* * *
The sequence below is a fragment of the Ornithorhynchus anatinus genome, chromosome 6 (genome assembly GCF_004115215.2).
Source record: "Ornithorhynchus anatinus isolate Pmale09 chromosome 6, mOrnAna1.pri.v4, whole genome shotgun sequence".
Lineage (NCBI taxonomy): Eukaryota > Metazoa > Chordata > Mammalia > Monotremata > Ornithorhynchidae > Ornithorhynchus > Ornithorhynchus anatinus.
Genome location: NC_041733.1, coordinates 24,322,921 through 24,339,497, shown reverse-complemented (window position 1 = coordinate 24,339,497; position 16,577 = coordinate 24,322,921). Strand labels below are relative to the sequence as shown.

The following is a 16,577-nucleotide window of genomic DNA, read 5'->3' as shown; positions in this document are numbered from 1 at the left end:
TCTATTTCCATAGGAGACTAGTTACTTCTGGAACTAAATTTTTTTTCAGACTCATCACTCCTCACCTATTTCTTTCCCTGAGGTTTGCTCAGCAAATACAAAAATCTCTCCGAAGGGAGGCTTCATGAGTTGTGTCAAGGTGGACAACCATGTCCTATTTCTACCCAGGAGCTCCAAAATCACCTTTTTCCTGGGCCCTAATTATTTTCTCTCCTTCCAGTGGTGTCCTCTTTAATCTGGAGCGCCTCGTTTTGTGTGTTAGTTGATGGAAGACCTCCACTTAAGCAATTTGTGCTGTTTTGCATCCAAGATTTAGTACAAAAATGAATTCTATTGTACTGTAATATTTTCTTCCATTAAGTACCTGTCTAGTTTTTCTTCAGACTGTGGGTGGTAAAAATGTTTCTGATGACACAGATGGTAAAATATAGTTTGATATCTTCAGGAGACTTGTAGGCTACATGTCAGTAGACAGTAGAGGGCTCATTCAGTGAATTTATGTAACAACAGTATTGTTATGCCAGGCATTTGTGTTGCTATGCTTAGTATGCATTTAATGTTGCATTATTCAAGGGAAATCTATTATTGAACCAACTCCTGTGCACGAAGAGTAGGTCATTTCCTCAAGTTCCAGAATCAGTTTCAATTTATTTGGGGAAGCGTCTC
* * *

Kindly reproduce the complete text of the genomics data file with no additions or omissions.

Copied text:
The sequence below is a fragment of the Ornithorhynchus anatinus genome, chromosome 6 (genome assembly GCF_004115215.2).
Source record: "Ornithorhynchus anatinus isolate Pmale09 chromosome 6, mOrnAna1.pri.v4, whole genome shotgun sequence".
Lineage (NCBI taxonomy): Eukaryota > Metazoa > Chordata > Mammalia > Monotremata > Ornithorhynchidae > Ornithorhynchus > Ornithorhynchus anatinus.
Genome location: NC_041733.1, coordinates 24,322,921 through 24,339,497, shown reverse-complemented (window position 1 = coordinate 24,339,497; position 16,577 = coordinate 24,322,921). Strand labels below are relative to the sequence as shown.

The following is a 16,577-nucleotide window of genomic DNA, read 5'->3' as shown; positions in this document are numbered from 1 at the left end:
TCTATTTCCATAGGAGACTAGTTACTTCTGGAACTAAATTTTTTTTCAGACTCATCACTCCTCACCTATTTCTTTCCCTGAGGTTTGCTCAGCAAATACAAAAATCTCTCCGAAGGGAGGCTTCATGAGTTGTGTCAAGGTGGACAACCATGTCCTATTTCTACCCAGGAGCTCCAAAATCACCTTTTTCCTGGGCCCTAATTATTTTCTCTCCTTCCAGTGGTGTCCTCTTTAATCTGGAGCGCCTCGTTTTGTGTGTTAGTTGATGGAAGACCTCCACTTAAGCAATTTGTGCTGTTTTGCATCCAAGATTTAGTACAAAAATGAATTCTATTGTACTGTAATATTTTCTTCCATTAAGTACCTGTCTAGTTTTTCTTCAGACTGTGGGTGGTAAAAATGTTTCTGATGACACAGATGGTAAAATATAGTTTGATATCTTCAGGAGACTTGTAGGCTACATGTCAGTAGACAGTAGAGGGCTCATTCAGTGAATTTATGTAACAACAGTATTGTTATGCCAGGCATTTGTGTTGCTATGCTTAGTATGCATTTAATGTTGCATTATTCAAGGGAAATCTATTATTGAACCAACTCCTGTGCACGAAGAGTAGGTCATTTCCTCAAGTTCCAGAATCAGTTTCAATTTATTTGGGGAAGCGTCTC